Front Page
Meditations Contents
Series Theme: Meditations in Ephesians
Series Contents:

1 : By the will of God

2 : Praise & Blessing

3 : Chosen & Predestined

4 : Adopted for Praise

5 : Redemption

6 : Mystery

7 : A Plan for Glory

8 : Sealed with the Spirit

9 : Responsive Prayer

10 : Prayer for Revelation

11 : Power & Rule

12 : Head over the Church

13 : Our Past History

14 : Made Alive

15 : Raised & Seated

16 : Saved by Grace

17 : A Job to do

18 : Brought Near

19 : Made One

20 : God's Household

21 : God's Dwelling

22 : Prisoner & Servant

23 : Wisdom made known

24 : Open Access

25 : A Prisoner Encourages

26 : Be Strengthened

27 : Realise His Love

28 : Glory in the Church

29 : A Worthy Life

30 : Oneness

31 : Captives & Gifts

32 : Equipping the Saints

33 : Growing in Christ

34 : A Growing Body

35 : The Way of the World

36 : Made New

37 : Changed Lives (1)

38 : Changed Lives (2)

39 : Imitators of Christ

40 : Stay Clean

41 : Children of Light

42 : Be Careful of the Day

43 : Wine & Spirit

44 : Submission

45 : Sacrificial Love

46 : Loving Unity

47 : Family Harmony

48 : Employment Harmony

49 : Warfare

50 : Stand Firm

51 : Armour

52 : Prayer

53 : Reassurance

Meditation No. 14

Meditation Title: Made Alive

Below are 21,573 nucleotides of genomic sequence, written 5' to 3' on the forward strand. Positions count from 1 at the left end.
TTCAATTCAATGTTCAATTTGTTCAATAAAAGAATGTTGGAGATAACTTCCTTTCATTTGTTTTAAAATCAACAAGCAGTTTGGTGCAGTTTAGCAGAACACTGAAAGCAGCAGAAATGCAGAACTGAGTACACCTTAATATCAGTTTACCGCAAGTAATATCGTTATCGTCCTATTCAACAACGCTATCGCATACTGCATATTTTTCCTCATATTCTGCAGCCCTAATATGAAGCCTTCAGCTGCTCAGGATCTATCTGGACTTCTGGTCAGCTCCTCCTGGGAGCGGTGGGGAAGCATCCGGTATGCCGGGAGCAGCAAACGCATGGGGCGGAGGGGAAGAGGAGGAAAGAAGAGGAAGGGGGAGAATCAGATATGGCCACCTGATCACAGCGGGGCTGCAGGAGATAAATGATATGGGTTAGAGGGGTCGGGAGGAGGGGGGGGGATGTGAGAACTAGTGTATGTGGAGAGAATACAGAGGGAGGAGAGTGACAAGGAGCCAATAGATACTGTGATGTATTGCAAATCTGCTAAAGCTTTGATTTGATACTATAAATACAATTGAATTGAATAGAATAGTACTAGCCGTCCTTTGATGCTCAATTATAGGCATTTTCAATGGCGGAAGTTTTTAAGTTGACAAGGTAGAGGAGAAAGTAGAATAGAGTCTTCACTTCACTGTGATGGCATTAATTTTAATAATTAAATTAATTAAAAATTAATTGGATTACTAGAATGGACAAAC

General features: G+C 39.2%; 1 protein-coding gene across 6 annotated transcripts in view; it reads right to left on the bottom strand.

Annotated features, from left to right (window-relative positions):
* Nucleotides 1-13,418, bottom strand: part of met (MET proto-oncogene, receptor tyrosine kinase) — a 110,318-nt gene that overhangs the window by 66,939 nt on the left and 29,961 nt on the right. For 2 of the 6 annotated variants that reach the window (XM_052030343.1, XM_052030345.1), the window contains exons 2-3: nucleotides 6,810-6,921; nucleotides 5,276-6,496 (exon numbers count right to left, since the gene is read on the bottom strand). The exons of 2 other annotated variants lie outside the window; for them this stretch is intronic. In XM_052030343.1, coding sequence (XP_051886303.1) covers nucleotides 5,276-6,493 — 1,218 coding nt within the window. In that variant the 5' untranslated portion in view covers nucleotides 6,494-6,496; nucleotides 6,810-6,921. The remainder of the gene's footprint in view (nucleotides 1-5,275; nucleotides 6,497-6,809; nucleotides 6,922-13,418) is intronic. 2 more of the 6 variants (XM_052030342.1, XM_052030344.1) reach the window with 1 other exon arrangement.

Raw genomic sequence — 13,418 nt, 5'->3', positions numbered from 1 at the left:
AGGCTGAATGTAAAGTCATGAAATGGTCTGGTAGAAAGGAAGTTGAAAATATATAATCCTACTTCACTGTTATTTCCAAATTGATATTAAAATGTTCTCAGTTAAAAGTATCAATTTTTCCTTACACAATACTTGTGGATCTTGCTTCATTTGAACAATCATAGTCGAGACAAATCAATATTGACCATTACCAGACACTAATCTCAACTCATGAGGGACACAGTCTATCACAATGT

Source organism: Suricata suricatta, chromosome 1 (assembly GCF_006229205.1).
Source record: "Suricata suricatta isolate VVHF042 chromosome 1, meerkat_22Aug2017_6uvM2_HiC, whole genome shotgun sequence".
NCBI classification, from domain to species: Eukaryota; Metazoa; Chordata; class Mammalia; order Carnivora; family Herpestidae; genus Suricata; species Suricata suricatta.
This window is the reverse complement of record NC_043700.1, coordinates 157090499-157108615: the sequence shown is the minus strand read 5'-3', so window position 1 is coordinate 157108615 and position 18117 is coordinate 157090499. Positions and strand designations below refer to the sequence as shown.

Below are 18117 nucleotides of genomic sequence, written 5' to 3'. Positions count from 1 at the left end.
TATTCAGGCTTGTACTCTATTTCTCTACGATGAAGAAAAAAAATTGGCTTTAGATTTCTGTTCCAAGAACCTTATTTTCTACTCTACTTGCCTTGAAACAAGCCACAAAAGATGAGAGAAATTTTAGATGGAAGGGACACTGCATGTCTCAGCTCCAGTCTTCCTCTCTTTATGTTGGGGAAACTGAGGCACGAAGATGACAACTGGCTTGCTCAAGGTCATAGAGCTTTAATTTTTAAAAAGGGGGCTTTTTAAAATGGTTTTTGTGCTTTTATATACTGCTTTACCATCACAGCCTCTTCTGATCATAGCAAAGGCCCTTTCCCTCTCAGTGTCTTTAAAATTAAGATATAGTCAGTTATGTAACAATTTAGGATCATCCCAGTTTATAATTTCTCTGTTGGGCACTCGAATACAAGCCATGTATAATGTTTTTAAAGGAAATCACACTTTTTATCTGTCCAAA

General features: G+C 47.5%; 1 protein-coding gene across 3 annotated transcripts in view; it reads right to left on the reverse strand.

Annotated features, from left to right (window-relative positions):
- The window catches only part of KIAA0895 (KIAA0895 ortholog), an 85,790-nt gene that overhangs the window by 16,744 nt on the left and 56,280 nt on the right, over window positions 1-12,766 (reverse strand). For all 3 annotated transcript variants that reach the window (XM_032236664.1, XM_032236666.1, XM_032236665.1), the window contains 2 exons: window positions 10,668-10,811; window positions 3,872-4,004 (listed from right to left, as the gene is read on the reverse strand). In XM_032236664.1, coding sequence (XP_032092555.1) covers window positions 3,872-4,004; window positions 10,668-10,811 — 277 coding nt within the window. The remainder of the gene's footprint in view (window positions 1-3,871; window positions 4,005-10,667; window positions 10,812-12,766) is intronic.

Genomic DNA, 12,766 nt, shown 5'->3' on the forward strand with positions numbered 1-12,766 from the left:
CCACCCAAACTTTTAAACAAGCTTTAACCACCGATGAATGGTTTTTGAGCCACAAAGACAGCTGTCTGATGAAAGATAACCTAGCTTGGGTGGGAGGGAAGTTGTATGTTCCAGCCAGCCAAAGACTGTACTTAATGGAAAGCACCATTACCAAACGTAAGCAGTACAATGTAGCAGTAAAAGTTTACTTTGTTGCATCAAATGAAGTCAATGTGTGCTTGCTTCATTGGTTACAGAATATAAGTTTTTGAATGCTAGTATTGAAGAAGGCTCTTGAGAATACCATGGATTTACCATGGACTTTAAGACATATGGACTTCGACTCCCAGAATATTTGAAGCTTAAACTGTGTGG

Eph 2:4,5 But because of his great love for us, God, who is rich in mercy, made us alive with Christ even when we were dead in transgressions--it is by grace you have been saved.


Here's another of those link words – ‘but'! This word screams out to us, “Contrast!” What follows in this verse is in direct contrast to what we have just previously considered in the first three verses. Consider again some of the things we were told about our old lives in those verses: We were dead, disobedient, gratifying the cravings of our sinful nature, objects of wrath! That's what we had been like, summarized if you like by three words – hopeless and helpless. Yes, we had no future and there was no way we could get ourselves out of the state. And then it came – “But”!

Something happened, something that was beyond us: “God… made us alive.” We were dead and when you are dead you have no abilities whatsoever and so it had to be God who had to come and change us and bring life, for there was no other way it could happen! How did He do it? He “made us alive with Christ .” How did He do that? By “his incomparably great power for us who believe. That power is like the working of his mighty strength, which he exerted in Christ when he raised him from the dead,” (1:19,20) that we have seen previously. Yes, He placed His Holy Spirit within us, His very own presence, for He Himself is THE power that energises all things and by doing that He linked us to Christ and made us one with him.